The rumor goes back to the late 1960s, and centered in part on the cover of Abbey Road: Was the Beatles’ Paul McCartney actually killed in a 1966 car crash and replaced by a look alike?
That 1969 album found McCartney walking barefoot across the street adjacent to the Fab Four’s recording studio — with a somber-looking John Lennon, Ringo Starr and George Harrison each wearing shoes. Somehow, this was interpreted as a funeral procession, and became another bit of grist for the rumor mill.
As you can imagine, all of this speculation was a strange experience for Paul McCartney.
“It was a little difficult when I was, like, dead on the Abbey Road cover,” McCartney tells Shadoe Davis and Nesta Matthews in this clip. “People would come up to me, and keep prodding me — going, you know: ‘Is this an android?’ I’d say: ‘No, it’s me. Remember me?’”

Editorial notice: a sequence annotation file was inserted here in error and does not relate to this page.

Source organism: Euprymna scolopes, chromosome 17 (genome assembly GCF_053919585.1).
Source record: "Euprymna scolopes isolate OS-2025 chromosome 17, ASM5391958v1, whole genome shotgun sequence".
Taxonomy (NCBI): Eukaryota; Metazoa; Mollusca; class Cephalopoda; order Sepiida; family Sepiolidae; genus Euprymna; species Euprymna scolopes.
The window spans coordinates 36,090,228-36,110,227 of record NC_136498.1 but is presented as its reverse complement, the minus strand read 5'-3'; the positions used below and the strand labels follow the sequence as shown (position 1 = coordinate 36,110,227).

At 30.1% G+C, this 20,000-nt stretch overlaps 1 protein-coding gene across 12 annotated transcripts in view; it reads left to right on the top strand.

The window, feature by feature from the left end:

Even before the appearance of Abbey Road, other so-called clues had already been mentioned in a student newspaper at Drake University in Iowa, including backward messages found on the Beatles 1968 self-titled White Album and imagery from 1967′s Sgt. Pepper’s Lonely Hearts Club Band.
By October of 1969, the Detroit-based WKNR radio station had devoted a lengthy broadcast to the rumors, and the idea became lodged in the public consciousness.
“Those were the days when everyone looked for clues in everything the Beatles did,” McCartney says. “We weren’t planting the clues. They were made up. This one guy said I had bare feet, and that’s a Mafia sign that he’s dead. I said: ‘Guys, it was actually a very hot day, and I arrived at the photo session with sandals on — and I kicked them off, just for a few shots.’ Of course, those are the shots they used. What are you going to do?”